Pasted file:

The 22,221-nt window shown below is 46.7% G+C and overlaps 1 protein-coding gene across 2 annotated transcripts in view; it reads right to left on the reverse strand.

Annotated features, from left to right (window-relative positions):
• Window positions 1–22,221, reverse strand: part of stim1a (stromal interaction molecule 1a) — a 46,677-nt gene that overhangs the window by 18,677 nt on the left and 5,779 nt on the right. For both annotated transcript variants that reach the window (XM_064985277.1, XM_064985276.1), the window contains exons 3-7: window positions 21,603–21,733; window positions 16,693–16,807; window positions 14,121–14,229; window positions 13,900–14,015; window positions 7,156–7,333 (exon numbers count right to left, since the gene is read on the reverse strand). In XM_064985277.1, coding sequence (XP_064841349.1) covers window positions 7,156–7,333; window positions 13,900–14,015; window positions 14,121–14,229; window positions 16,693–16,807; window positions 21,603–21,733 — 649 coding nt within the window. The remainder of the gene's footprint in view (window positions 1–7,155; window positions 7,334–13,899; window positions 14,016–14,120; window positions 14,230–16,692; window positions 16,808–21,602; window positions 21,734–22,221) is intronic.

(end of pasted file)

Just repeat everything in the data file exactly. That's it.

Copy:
The 22,221-nt window shown below is 46.7% G+C and overlaps 1 protein-coding gene across 2 annotated transcripts in view; it reads right to left on the reverse strand.

Annotated features, from left to right (window-relative positions):
• Window positions 1–22,221, reverse strand: part of stim1a (stromal interaction molecule 1a) — a 46,677-nt gene that overhangs the window by 18,677 nt on the left and 5,779 nt on the right. For both annotated transcript variants that reach the window (XM_064985277.1, XM_064985276.1), the window contains exons 3-7: window positions 21,603–21,733; window positions 16,693–16,807; window positions 14,121–14,229; window positions 13,900–14,015; window positions 7,156–7,333 (exon numbers count right to left, since the gene is read on the reverse strand). In XM_064985277.1, coding sequence (XP_064841349.1) covers window positions 7,156–7,333; window positions 13,900–14,015; window positions 14,121–14,229; window positions 16,693–16,807; window positions 21,603–21,733 — 649 coding nt within the window. The remainder of the gene's footprint in view (window positions 1–7,155; window positions 7,334–13,899; window positions 14,016–14,120; window positions 14,230–16,692; window positions 16,808–21,602; window positions 21,734–22,221) is intronic.